Global oil and fuel prices surged after the European Union (EU) struck a deal to ban nearly 90% of Russian oil imports by the end of 2022, market data showed.
The Brent crude futures index, the global oil benchmark, for July spiked above $124.07 per barrel Tuesday morning, surging nearly 2% overnight before falling slightly. The U.S. WTI July futures index skyrocketed more than 2.7% to $118.11 per barrel and the current price increased 3% surpassing $118.50 a barrel.
“We believe once the fine print of the EU ban becomes clearer in coming days, as to the timing and full extent of the ban, we could see oil prices move beyond $130 per barrel,” DBS Bank lead energy analyst Suvro Sarkar said, Reuters reported.
European Commission President Ursula von der Leyen and European Council President Charles Michel announced they had reached the deal late Monday. Global oil prices are expected to average $101.89 a barrel, up more than $1.70, in 2022 as a result of the action, according to a Reuters poll of 33 economists.
“Thanks to this, the Council should now be able to finalize a ban on almost 90% of all Russian oil imports by the end of the year,” von der Leyen remarked. “This is an important step forward. We will soon return to the issue of the remaining 10% of pipeline oil.”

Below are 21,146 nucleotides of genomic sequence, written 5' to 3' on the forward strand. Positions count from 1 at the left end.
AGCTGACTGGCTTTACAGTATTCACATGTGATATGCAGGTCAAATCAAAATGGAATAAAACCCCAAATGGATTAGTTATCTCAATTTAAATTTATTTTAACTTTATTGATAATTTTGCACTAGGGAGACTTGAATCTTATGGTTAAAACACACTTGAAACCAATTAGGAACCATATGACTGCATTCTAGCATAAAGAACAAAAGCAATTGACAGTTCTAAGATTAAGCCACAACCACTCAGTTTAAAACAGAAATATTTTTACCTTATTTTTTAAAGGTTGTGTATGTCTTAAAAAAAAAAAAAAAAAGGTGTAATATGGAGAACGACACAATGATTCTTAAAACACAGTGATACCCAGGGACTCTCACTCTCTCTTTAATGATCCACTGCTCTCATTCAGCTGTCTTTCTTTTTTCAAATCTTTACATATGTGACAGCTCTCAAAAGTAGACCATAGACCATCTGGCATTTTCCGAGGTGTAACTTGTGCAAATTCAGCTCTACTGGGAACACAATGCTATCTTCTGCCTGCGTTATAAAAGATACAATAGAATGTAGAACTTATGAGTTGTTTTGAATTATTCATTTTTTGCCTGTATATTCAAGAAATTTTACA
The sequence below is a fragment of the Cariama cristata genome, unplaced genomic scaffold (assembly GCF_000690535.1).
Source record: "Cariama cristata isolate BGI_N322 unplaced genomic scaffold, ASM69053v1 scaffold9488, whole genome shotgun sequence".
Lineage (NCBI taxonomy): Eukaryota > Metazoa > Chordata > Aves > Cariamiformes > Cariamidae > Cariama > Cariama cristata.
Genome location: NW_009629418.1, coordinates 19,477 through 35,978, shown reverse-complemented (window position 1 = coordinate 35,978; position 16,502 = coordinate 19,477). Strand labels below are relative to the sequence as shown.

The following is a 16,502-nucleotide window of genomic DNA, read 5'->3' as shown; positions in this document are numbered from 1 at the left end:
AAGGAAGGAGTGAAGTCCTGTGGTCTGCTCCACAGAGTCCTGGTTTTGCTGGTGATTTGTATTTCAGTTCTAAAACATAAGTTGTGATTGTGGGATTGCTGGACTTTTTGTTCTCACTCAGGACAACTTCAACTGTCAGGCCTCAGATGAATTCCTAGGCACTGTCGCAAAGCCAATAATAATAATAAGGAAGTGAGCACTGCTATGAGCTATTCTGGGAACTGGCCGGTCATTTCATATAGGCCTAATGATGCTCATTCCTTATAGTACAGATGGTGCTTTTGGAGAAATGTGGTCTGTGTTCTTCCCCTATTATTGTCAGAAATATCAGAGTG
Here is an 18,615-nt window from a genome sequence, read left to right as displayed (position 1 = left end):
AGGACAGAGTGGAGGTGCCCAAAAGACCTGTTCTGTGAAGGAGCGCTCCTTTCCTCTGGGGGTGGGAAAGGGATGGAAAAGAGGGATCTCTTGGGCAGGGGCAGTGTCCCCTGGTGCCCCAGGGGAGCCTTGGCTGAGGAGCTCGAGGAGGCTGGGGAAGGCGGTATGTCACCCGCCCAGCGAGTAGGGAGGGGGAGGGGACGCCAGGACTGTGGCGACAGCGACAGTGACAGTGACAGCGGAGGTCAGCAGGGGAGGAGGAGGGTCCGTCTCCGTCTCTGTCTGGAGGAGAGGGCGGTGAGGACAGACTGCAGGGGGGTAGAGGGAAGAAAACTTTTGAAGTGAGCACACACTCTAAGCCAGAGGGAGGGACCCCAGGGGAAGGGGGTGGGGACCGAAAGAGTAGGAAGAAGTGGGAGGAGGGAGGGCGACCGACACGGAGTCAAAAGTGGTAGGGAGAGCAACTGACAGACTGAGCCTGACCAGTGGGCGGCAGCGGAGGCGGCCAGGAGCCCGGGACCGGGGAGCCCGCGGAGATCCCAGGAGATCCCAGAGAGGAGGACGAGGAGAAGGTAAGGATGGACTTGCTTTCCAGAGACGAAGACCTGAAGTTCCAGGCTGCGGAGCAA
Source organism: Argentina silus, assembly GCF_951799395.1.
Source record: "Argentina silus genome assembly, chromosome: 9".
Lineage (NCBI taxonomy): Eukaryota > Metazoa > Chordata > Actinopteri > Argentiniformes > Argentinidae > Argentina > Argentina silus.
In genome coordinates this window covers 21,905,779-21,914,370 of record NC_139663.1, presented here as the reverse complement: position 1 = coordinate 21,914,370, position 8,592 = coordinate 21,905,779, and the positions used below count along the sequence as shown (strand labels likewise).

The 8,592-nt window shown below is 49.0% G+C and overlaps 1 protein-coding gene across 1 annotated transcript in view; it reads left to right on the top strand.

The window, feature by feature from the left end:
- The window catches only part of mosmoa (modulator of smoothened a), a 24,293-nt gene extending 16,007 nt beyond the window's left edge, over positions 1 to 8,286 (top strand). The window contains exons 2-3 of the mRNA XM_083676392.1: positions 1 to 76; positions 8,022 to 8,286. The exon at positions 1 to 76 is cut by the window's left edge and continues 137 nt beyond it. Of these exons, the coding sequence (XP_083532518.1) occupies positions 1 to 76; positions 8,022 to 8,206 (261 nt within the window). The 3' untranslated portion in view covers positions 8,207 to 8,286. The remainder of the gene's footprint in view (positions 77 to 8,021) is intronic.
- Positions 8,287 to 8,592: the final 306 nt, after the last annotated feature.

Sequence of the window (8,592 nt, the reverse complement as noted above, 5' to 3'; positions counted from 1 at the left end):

About 50% of Russian oil exports were sent to the EU in 2021, according to the Energy Information Administration (EIA). Therefore, the bloc’s ban announced Monday would leave a roughly 2-million-barrel-per-day gap, potentially affecting a wide swath of Europe’s economy.
German economic minister Robert Habeck previously warned that a ban on Russian oil would harm EU nations.
The EU ban will also likely impact the U.S. energy market impact, increasing pressure on both refining and exports, potentially causing further domestic price hikes. The U.S. exported 3.3 million barrels of crude oil and 3.1 million barrels of petroleum products in March while refiners boosted utilization to 91.3%, up from February levels, EIA data released Tuesday showed.